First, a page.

Friday 27 November 2015

Commodore 64 PLA replacements

This is an old post, preserved for reference.
The products and services mentioned within are no longer available.

A common cause of  a black screen*, garbage on the screen, intermittent startup or general instability in Commodore 64's is the 906114-01 PLA chip. A custom gate array chip which handles all the address decoding in the C64. As usual, original stocks dried up many years ago, but there are various options to replace these. It is sometimes a bit of a lottery, as the timing in the C64 was never quite right. You can get a C64 that will only work with some PLAs, or PLAs that will only work in certain C64s.
I've tried various things in the past, a popular option is to use an EPROM to replace the PLA. This just need a bit or rewiring, I've tried that a few times (see previous article on C64 EPROM PLA replacements). It sort of works, but with mixed results, better on some boards than others.
There are a few designs around using CPLDs, but most of the 5V ones have been discontinued, so they would need 3.3V to 5V level shifters  on the outputs. I did try building one with two GAL chips a couple of years ago. I'm going to revisit that at some point, as it should be viable, but I haven't quite got the equations right yet.
Timing seems to be an issue, only certain EPROMs seem to work at the right speed, the Atmel AT27C512R-45PU (45nS) being a good choice. It appears the reason for the timing issues is that one signal (/CASRAM) needs to be delayed a little longer than the rest. When designing the two GAL version above, I passed that signal from the first chip through to the second to get the additional delay. That led me to adding an additional gate delay onto the EPROM board. I built this one with TTL logic gates buffering the /CASRAM signal between the EPROM and the board, shown without the headers for clarity.
The jumpers select 1, 2, 3 or 4 gate propagation delays, adding around 30 to 120nS to that signal. That works well in a lot of cases, 1 or 2 delays (30nS or 60nS) seems to be good for a lot of boards. Another simple option demonstrated in this video shows you can get a similar effect by adding some additional capacitance to the pin.
I've built up some boards with space for a suitable capacitor, 68 or 82pF being around the right value. It should probably be an RC filter, but just the C seems to work.
I've tested this on several boards, and it seems to work quite well. Testing over several hours with the diagnostics cartridge and test harness and with an assortment of games it seems to run well,
I dug out a a couple of boards which has been a bit picky about PLAs in the past, one liked it, one didn't. I've used turned pin headers which fit into most sockets. I've had a few boards with intermittent sockets, so it is worth replacing them with turned pin sockets. Also in a fit of optimism, some boards actually have the PLA factory soldered in.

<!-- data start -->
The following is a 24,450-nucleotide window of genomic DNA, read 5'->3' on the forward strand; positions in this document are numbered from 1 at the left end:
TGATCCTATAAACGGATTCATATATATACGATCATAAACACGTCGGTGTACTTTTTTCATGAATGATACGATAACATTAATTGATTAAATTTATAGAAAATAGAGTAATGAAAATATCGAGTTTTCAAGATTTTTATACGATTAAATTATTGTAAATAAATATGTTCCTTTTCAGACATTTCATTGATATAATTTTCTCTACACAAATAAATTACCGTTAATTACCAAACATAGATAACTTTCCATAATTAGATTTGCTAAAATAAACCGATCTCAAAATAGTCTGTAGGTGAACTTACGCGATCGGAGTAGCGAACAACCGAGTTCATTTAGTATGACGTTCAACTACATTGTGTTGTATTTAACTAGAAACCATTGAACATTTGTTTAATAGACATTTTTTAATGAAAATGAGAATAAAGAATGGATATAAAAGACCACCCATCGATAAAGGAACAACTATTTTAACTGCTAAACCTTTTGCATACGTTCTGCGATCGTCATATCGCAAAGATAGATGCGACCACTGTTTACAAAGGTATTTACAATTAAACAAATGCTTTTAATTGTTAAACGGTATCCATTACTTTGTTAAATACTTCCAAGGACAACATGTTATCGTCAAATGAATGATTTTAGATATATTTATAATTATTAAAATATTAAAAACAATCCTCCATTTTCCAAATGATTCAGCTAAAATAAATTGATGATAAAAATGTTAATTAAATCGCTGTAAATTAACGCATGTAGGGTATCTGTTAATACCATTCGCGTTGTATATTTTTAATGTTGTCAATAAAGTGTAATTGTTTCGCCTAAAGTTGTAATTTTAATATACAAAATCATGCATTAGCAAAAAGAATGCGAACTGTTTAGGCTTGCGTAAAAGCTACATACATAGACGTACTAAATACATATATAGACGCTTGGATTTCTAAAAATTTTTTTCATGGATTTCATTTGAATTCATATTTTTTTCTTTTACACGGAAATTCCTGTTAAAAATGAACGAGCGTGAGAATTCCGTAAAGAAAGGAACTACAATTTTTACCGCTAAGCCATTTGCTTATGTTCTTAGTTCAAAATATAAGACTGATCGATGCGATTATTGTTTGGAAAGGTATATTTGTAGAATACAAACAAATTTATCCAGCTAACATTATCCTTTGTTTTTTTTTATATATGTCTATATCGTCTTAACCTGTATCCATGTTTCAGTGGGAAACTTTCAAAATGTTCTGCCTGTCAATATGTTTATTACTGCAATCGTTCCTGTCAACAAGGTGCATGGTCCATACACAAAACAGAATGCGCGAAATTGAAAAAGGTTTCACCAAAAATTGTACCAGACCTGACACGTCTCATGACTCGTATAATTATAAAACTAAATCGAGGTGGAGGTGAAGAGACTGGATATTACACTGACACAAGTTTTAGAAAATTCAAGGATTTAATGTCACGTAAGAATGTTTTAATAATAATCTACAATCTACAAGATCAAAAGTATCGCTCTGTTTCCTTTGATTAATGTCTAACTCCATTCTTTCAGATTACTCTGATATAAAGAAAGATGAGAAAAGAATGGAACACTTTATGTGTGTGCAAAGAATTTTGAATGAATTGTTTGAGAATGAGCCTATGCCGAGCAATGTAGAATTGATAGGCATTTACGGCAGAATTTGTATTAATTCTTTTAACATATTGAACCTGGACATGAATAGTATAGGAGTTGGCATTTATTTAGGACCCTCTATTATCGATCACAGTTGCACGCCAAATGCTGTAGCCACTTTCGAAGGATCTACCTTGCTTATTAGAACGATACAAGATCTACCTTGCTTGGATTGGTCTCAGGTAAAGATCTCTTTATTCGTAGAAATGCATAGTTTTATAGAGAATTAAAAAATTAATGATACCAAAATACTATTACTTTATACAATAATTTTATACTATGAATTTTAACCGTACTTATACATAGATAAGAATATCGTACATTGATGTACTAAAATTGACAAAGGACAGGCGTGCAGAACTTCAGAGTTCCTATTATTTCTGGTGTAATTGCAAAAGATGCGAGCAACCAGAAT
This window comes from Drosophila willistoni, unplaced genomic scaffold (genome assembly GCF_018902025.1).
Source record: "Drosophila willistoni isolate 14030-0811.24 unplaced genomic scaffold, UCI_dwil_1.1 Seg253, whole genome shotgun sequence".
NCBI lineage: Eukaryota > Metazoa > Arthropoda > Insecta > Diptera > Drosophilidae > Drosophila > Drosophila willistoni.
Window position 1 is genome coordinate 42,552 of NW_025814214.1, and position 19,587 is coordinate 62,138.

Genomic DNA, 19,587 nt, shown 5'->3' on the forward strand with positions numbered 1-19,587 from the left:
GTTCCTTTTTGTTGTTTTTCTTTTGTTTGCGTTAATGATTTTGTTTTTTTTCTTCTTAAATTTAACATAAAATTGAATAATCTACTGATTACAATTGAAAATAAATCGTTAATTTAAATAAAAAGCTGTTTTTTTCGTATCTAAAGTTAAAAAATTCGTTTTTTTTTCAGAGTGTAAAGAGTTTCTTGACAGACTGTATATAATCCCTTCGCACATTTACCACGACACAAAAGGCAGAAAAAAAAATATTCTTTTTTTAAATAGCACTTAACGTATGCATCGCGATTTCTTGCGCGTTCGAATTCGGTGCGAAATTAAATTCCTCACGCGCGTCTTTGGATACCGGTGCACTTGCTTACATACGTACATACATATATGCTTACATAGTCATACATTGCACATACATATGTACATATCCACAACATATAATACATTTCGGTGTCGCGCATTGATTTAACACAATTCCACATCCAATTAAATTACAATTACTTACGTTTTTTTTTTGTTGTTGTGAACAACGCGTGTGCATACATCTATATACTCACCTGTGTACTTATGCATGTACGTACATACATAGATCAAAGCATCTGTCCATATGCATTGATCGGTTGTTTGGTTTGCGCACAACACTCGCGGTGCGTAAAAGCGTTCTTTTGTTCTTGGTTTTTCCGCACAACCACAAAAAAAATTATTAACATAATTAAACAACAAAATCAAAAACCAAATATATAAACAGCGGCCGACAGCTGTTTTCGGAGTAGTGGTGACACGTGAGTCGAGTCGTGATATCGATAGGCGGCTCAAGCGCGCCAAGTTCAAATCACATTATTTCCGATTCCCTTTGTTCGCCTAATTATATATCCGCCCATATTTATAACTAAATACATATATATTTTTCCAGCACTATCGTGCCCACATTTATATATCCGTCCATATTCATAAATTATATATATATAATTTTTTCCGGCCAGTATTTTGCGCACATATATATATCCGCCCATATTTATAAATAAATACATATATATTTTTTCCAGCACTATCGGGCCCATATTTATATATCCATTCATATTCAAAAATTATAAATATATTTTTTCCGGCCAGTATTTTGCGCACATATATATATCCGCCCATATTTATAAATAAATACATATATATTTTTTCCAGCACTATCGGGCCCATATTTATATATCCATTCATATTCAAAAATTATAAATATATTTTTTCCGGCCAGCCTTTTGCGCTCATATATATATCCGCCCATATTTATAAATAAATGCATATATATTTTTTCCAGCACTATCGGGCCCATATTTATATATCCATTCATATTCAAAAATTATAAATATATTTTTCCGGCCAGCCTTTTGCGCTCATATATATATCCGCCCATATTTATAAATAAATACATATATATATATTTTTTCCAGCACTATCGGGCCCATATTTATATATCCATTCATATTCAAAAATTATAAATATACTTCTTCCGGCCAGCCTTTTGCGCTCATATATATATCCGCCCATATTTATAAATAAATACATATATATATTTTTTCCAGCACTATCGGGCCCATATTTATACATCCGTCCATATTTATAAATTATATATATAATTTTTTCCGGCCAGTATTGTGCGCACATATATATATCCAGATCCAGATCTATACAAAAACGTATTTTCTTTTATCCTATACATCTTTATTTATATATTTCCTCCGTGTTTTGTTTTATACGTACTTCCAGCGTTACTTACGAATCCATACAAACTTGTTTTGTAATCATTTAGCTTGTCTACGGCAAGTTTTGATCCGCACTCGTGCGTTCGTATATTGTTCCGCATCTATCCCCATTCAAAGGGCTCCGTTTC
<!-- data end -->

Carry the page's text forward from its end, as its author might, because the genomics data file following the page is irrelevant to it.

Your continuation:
After all the above photos, this one may look like a mistake, I've put the PLA in the socket at the back of the case, not the middle. Bit it isn't a mistake, at least not a mistake by me. The PLA is indeed in a different place. For some reason Commodore had a board that had been around for several years and several revisions with the only two 28pin socketed chips close by each other in the middle of the board. When they came to revise that board, not much else changed (apart from the VIC II and surroundings). But some clever chap decided to swap around the SID and the PLA between the two most common versions of the C64, the 250407 and the 250425.
What's great is the SID has 12V on pin 28, and the PLA has 5V. Get them the wrong way around and you fry the PLA. If it doubt, power on with both sockets empty and measure the voltage at pin 28, or look for the two capacitors around pins 1-4 of the SID. I've had at least one C64 arrive with those chips the wrong way around, and a baking hot PLA running at 12V. Since the PLA outputs are pulled up to it's supply voltage, that also sends up to 12V to some of the pins that are outputs on the PLA. On the SID these pins are some of the data and address bus, so can send 12V to most of the chips on the board. Oh dear, not a good move.
I have some of both the logic gate delay and the capacitor delay board. I can supply these with a programmed 27C512, tested on some of my Commdore 64's.Whether they work on your particular C64 is difficult to say. It would be nice to have a guaranteed replacement, but no sign so far.

* N.B. when I say black screen, this is video sync but only a black screen displayed. This is different from no video sync, which usually indicates the VIC II chip is at fault.